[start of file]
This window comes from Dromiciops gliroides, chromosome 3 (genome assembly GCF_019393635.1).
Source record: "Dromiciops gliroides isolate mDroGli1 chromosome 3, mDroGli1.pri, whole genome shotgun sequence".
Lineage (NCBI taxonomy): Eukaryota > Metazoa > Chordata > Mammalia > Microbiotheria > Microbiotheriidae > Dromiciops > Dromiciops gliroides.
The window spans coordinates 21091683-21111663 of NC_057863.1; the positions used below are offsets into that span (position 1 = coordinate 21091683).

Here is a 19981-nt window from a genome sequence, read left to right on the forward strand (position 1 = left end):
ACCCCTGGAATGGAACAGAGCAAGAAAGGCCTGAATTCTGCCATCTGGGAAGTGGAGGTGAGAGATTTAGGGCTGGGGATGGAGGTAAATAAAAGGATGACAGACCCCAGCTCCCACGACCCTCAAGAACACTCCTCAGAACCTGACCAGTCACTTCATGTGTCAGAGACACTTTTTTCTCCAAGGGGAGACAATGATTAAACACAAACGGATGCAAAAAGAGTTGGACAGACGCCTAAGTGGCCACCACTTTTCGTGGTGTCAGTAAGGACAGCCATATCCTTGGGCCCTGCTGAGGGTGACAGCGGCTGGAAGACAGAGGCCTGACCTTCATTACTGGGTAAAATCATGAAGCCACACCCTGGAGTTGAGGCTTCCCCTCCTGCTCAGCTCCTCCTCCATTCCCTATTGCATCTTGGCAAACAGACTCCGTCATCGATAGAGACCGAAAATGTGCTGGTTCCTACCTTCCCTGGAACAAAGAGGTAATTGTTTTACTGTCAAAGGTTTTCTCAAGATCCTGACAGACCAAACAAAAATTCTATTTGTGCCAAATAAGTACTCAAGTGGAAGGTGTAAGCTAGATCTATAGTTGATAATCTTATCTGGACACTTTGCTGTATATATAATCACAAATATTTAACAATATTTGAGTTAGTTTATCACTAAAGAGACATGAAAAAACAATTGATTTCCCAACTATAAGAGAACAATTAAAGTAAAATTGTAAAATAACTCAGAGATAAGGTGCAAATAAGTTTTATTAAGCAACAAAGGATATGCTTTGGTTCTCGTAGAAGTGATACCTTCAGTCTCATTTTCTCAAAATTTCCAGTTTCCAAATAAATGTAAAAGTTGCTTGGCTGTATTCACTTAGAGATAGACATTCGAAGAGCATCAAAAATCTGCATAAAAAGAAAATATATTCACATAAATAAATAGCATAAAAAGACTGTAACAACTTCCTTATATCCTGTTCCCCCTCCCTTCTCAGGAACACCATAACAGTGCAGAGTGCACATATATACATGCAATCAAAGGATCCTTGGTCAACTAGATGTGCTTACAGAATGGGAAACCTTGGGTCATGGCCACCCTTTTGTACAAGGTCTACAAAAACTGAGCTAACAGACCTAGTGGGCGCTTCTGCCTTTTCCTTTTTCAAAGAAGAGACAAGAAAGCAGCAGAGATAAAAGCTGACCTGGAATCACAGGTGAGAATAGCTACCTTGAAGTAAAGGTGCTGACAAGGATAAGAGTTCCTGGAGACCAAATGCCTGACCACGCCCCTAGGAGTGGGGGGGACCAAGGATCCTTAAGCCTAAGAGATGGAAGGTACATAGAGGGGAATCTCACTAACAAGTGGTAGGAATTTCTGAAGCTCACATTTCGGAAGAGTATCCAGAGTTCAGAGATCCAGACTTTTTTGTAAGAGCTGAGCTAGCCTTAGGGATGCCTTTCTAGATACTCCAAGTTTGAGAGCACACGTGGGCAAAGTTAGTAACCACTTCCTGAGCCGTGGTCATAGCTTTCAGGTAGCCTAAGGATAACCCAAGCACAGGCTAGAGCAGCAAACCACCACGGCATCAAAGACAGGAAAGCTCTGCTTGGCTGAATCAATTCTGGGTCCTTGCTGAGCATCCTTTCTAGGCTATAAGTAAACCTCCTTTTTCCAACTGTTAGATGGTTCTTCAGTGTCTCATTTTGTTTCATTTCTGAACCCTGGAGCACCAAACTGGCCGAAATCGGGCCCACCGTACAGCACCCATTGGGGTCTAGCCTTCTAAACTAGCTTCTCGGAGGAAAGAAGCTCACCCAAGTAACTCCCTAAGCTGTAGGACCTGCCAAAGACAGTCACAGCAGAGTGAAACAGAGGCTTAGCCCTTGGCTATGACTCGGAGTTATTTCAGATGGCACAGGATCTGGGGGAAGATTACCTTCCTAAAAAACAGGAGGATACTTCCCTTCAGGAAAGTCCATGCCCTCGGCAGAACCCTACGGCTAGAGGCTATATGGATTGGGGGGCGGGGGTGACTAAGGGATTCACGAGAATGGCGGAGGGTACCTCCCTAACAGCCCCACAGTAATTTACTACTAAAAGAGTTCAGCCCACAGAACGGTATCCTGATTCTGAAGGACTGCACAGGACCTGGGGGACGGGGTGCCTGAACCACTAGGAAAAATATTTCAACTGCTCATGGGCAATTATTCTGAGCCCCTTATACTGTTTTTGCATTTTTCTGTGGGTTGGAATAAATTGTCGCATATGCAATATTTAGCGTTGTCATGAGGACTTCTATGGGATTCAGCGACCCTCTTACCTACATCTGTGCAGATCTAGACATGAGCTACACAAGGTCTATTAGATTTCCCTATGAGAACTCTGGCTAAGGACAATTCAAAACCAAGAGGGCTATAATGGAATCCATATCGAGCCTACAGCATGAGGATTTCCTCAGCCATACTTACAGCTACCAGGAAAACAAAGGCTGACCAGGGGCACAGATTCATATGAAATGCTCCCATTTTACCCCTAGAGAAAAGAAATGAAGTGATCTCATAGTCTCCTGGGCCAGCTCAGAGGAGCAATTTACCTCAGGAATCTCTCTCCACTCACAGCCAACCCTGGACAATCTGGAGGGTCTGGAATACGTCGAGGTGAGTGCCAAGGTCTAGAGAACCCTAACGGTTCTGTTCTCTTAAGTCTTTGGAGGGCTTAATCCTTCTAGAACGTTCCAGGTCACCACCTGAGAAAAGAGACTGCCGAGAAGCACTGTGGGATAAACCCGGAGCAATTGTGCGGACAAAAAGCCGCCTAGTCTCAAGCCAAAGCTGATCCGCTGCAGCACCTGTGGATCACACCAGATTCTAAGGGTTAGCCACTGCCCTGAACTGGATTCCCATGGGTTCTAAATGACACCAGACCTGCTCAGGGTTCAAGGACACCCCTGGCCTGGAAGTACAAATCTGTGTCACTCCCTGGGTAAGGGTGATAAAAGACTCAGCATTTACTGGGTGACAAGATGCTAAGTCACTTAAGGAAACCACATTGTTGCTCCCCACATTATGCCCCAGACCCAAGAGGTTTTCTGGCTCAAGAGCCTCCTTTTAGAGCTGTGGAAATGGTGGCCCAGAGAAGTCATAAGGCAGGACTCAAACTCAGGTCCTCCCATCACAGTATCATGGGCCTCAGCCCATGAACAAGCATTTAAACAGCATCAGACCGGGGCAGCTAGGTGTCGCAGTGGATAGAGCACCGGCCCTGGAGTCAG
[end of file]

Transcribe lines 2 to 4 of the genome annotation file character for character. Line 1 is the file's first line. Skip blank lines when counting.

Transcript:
Source record: "Dromiciops gliroides isolate mDroGli1 chromosome 3, mDroGli1.pri, whole genome shotgun sequence".
Lineage (NCBI taxonomy): Eukaryota > Metazoa > Chordata > Mammalia > Microbiotheria > Microbiotheriidae > Dromiciops > Dromiciops gliroides.
The window spans coordinates 21091683-21111663 of NC_057863.1; the positions used below are offsets into that span (position 1 = coordinate 21091683).